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airhead

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Everything posted by airhead

  1. My new terrain book describes using gloss gel medium then putting plaster at the bottom where the water would be frothey. Then stippling the plaster just before it sets to get it foamy.
  2. that is some great city scape. run down of what is what? I recognize the wedding cake columns, some stryro packing, but the rest is a mystery to me. What are the tops, roofs, railings and bas reliefs?
  3. sweet scrap up. Looks good. What is the landing pad?
  4. Ivar, somewhere on Hirs Arts forums I once saw a compairison that linked to even another article. Anyway, yes, you can make hirs arts work with Dwarven Forge. You don't get the key lock but you save a bunch of money.
  5. Are we going to see a MSP brass triad coming soon? maybe even start with a dark brown tarnished brass? A copper set (maybe it would take 2 triads?) that goes from patina green to new penny? And will someone ever make an electrum or adimantium paints?
  6. If she's going to wear eyeshadow into battle, (or is that dwarven fromal wear?) then she needs a bit of eyeliner and lipstick. Nice. She looks like she could take a couple of orcs without messing up her hair.
  7. A wash or glaze is a thinned down paint or ink used to darken the tone. Apply as kind of a combination of the two. For example: Red cloak, green pants, blue shirt (ugh, but for example) Put the dark red wash on the cloak all over it is fine, then come back and put some highlights on the tops of the creases. (drybrush or layer - your choice). Then do the same with the dark blue on the shirt and similar with some dark green on the pants. Order is not important, but I like to work from the deepest layers up (inside of cloak, pants, shirt, outside of cloak, skin, hair, )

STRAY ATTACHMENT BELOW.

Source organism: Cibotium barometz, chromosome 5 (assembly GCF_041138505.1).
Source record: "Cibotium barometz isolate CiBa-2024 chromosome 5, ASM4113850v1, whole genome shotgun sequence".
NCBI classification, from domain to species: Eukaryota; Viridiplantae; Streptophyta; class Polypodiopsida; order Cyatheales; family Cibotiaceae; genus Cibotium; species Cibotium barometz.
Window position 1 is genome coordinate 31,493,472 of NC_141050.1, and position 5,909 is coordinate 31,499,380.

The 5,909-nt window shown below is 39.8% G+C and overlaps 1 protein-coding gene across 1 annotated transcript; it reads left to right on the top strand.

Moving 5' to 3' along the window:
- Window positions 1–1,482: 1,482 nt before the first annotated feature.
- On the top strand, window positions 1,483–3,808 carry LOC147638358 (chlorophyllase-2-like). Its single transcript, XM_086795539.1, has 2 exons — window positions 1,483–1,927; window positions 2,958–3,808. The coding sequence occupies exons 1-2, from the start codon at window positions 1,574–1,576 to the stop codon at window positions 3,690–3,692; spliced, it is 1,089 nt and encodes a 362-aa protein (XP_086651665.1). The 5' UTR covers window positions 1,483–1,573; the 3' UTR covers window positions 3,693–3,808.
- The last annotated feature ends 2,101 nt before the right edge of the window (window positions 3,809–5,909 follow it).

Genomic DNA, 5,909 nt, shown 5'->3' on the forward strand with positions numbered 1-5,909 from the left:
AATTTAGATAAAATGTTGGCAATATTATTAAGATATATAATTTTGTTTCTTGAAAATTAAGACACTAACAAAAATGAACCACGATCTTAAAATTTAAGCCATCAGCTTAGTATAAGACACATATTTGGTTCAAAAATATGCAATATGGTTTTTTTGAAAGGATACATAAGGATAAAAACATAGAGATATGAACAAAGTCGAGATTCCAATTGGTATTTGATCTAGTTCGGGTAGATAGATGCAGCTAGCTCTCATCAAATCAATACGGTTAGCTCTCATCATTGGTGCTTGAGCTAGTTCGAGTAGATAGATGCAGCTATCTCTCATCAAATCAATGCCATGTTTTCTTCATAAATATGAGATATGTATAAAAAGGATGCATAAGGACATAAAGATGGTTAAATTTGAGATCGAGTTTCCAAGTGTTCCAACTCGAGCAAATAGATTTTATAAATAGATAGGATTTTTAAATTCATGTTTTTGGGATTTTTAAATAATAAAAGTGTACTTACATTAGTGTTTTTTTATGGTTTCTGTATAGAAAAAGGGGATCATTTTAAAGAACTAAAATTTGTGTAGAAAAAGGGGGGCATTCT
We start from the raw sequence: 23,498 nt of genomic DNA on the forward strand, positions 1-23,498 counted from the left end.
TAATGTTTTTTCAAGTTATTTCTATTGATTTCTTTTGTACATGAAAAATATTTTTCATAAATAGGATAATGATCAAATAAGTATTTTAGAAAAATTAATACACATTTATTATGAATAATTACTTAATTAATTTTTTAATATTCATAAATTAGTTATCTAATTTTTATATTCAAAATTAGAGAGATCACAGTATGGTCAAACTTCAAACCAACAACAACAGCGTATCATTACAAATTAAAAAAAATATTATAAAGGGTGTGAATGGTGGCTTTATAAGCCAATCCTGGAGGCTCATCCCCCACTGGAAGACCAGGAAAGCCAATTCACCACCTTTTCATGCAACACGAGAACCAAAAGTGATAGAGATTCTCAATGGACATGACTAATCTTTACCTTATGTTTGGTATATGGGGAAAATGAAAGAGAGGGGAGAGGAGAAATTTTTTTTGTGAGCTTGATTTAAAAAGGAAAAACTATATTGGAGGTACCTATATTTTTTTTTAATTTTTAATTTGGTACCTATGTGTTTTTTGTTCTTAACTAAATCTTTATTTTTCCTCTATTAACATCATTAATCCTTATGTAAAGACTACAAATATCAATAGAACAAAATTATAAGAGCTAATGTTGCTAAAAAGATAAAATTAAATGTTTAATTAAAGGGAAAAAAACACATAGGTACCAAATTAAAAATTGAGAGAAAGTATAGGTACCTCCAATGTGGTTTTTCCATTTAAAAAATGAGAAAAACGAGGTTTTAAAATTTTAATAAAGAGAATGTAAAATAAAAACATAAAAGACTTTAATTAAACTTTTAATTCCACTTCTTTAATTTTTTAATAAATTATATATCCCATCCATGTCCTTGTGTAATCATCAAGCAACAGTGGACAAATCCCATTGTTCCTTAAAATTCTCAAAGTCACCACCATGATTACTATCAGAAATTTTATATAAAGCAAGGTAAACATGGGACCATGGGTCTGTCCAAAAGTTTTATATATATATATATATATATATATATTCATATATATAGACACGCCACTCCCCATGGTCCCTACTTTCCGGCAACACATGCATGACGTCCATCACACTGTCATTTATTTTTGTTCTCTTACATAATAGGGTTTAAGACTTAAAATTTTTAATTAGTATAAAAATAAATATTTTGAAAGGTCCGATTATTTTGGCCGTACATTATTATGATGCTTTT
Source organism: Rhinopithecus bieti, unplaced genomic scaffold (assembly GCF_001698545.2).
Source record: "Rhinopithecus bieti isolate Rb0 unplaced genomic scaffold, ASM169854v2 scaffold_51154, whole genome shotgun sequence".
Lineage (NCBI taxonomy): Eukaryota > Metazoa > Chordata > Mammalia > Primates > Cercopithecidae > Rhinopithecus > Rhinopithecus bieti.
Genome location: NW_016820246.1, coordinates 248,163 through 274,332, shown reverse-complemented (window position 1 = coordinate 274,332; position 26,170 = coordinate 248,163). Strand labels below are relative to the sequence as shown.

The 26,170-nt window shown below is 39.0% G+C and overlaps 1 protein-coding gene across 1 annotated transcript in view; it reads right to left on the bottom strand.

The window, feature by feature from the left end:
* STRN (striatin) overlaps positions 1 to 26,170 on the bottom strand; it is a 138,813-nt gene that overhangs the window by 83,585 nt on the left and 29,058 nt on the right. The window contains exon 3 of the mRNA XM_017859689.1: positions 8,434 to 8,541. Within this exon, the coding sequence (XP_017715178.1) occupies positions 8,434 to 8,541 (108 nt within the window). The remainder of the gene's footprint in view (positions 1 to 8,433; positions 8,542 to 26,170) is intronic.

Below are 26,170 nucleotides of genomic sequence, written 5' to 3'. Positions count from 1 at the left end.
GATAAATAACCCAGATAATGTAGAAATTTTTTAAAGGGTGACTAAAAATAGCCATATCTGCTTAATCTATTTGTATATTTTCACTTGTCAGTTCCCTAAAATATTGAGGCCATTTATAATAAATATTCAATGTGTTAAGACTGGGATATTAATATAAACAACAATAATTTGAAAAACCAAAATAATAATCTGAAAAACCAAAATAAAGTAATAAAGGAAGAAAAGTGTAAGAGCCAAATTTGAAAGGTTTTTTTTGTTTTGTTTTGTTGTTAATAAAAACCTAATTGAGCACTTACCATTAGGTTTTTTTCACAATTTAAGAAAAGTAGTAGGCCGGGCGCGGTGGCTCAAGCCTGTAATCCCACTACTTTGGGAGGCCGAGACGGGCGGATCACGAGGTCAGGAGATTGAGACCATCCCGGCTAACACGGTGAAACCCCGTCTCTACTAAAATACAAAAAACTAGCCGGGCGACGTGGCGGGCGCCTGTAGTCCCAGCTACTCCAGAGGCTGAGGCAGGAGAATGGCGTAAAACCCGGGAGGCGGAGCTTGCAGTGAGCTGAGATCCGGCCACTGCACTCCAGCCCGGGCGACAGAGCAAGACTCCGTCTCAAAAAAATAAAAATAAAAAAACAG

8. sweet, I wanna come play on your table...
  9. I may eventually, but she was for a friend's 30th birthday. He is putting together a dwarven warband.
  10. Got it in yesterday. some great stuff here. Mostly for static diarama displays, but great hints for building show bases.
  11. Here she is in her red-haired glory: Feel free to go vote, leave comments, etc.
  12. go to your local home center (home despot, lowest, Aced, ect.) and look for bagged sand - several sizes are available. My favorite is play sand - about $3 for a bag that will do more minis than you can ever imagine. Model railroad ballast would work and comes in several grades too. Kitty litter is generally a bit coarse for gravel path, more like rough terrain. Also seal kitty litter with a good layer of glue to avoid moisture problems. (it will disolve slightly in the glue, but after the glue sets, it should be solid. Whatever you use, mix a bit of another size with it. The only place that I know of that you can walk on a single size aggregate is along the railroad tracks. Every where else is a blend of several sizes of rocks. Let the glue dry, put a dark (brown or grey) wash on it and give it a drybrush of (tan or light grey) to give it some depth. Depending on the 'age' and care level of the gravel, you may add some spots of static grass to give it the 'encroaching crabgrass' look. A wavy grassy edge looks old but serviced, bits of grass in the gravel can make the path look older and less cared for.
  13. Thanks for the heads up. I am not familiar with that product - polyester resin? separate catalyst (2-part)? or like elmers clear/water effects?
  14. It's all good. but just a hint on your tactics - if the archers pick off the remainder, be sure they are out of base-to-base with your fighters. Nothing worse than having your friends fire into your melee. Tends to frighten the fighters.
  15. Ordered it. Looks like it is geared toward model RR or some of the old Fine Scale Modeler stuff.